Some of the sixth, seventh and eighth graders at Delta Jr. High participated in a book study this month, reading Ernest Hill’s “Family Ties.”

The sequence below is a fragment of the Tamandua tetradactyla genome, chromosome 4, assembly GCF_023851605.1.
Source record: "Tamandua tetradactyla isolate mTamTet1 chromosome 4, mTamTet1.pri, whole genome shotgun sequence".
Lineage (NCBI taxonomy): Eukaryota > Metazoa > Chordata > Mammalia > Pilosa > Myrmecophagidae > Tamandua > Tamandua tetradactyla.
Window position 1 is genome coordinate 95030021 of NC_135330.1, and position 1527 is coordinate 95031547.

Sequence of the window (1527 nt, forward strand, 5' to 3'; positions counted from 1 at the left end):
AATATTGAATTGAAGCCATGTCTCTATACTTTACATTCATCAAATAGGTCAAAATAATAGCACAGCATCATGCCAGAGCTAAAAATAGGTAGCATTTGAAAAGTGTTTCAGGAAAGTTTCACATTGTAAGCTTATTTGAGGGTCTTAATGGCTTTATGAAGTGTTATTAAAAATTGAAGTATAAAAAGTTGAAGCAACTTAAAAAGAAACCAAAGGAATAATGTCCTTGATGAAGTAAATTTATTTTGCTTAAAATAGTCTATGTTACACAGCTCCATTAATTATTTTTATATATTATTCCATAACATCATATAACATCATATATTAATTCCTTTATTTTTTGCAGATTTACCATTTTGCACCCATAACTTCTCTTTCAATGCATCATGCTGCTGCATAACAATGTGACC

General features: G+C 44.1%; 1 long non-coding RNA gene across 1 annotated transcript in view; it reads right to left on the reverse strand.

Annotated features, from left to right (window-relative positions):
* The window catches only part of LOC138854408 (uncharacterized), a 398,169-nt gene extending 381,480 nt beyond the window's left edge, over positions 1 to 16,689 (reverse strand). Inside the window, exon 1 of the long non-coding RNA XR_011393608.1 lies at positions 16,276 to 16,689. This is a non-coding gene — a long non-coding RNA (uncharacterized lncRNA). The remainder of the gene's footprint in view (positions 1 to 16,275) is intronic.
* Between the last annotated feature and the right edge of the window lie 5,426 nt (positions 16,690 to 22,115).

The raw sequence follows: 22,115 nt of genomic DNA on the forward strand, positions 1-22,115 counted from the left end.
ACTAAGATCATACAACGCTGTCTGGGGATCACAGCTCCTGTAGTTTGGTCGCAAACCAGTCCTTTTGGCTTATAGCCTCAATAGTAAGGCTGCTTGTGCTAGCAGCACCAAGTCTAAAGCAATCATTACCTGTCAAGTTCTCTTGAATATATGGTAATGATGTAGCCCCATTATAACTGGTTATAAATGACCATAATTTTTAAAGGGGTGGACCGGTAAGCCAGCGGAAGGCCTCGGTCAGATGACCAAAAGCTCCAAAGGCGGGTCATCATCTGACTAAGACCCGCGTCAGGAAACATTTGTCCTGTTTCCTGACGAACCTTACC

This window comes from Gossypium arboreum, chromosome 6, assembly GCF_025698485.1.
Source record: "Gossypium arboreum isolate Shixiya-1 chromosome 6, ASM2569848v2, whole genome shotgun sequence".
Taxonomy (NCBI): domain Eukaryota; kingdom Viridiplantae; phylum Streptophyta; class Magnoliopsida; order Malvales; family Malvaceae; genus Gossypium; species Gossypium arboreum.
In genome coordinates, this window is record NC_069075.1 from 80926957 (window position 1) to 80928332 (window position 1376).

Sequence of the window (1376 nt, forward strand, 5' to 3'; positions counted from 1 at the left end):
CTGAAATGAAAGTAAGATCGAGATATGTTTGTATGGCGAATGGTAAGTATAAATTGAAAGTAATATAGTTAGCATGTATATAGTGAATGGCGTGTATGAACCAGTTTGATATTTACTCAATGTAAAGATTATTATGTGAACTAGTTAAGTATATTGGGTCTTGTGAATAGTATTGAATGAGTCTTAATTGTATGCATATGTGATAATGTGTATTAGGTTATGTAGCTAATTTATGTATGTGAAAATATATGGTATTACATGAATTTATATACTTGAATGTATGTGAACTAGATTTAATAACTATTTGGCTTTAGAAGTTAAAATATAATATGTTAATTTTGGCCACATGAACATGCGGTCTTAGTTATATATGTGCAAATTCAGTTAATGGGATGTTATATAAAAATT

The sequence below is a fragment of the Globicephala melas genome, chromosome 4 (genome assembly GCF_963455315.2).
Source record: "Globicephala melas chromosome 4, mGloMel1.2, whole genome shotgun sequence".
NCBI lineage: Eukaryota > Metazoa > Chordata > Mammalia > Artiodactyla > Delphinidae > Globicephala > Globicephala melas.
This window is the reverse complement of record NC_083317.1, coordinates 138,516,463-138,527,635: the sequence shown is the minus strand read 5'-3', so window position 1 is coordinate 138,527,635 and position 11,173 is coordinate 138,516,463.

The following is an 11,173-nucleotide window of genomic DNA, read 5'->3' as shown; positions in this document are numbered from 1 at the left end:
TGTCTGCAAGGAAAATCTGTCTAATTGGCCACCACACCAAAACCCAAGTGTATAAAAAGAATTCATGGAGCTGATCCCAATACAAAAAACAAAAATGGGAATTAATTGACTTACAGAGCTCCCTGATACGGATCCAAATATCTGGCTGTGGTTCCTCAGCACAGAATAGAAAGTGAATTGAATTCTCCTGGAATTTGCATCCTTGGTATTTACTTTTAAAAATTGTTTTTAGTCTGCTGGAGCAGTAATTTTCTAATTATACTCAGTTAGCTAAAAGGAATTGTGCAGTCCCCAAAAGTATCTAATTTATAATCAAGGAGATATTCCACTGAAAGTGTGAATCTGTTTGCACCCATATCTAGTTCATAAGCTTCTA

Some of the sixth, seventh and eighth graders at Delta Jr. High participated in a book study this month, reading Ernest Hill’s “Family Ties.”      Having completed the book Monday, the students will have an assembly in the cafeteria tomorrow to discuss the book with a special visitor – Ernest Hill himself.     “He’s going to speak to the children about the book they just read and present each of them with another one of his books, ‘Cry Me a River,’” said Delta librarian Pamela Benton.      Hill is the author of six novels, including “Satisfied with Nothing,” “A Life for a Life” and “A Person of Interest.”     He grew up in Oak Grove during a time of strict segregation. Outhouses, unpaved streets and tin roof shanties were a way of life in the small rural town.      By the beginning of his fourth year of school, political and social changes swept through the South. Desegregation began and with it came equal opportunities. Hill transferred from a small, understaffed, segregated black school to Oak Grove Elementary and high school.      There he earned a football scholarship to Northeast Louisiana University. After an injury ended his football career, he transferred to the University of California, Berkley where he received his bachelor’s degree in Social Science. Afterwards, he attended Cornell University and UCLA where he also received degrees.      Rising up from a meager background to become the renowned author and motivational speaker he is today, Hill remembers where he came.      “I’ll have people recognize me and come up to me to speak. One young lady said, ‘You’re somebody aren’t you?’” Hill said. “I’ll tell them, ‘I’m just a regular person.’”     One topic Hill speaks on is how he worked hard to make his dreams come true. He gave a similar speech at Delta Jr. High in February during their literacy program.     “I’m living proof, dreams can happen,” he told the students. “The house I grew up in was on an unpaved road and we didn’t have a bathroom in the house.”     Now back for another visit at Delta, Hill plans to speak to the students again about the importance of an education and following their dreams.       “He stopped by Friday afternoon to make arrangements for Wednesday’s event. He spoke to a few of the children while he was here,” Benton said. “He told them to follow their passion and they could do whatever they want to do in life.”     During this Wednesday’s event, Hill will be promoting his new book study program called “Ernest Hill’s Great Read.” The program is designed to enhance students’ reading levels by encouraging them to read for pleasure and enlightenment.      “I’m trying to get as many junior highs and high schools involved with this as possible,” Hill said.      Benton said the children are looking forward to the book study.     “This is something the kids wanted to do,” Benton said. “They can relate to these books so they enjoy reading them.”     “Cry Me a River” will be distributed to the children during Wednesday’s event. Benton said they’ll read it independently in July.     “When they come back in the fall, we’ll discuss it,” she said.     For more information on “Earnest Hill’s Great Read,” go online at or email to or mail to P.O. Box 325, Oak Grove, La, 71263.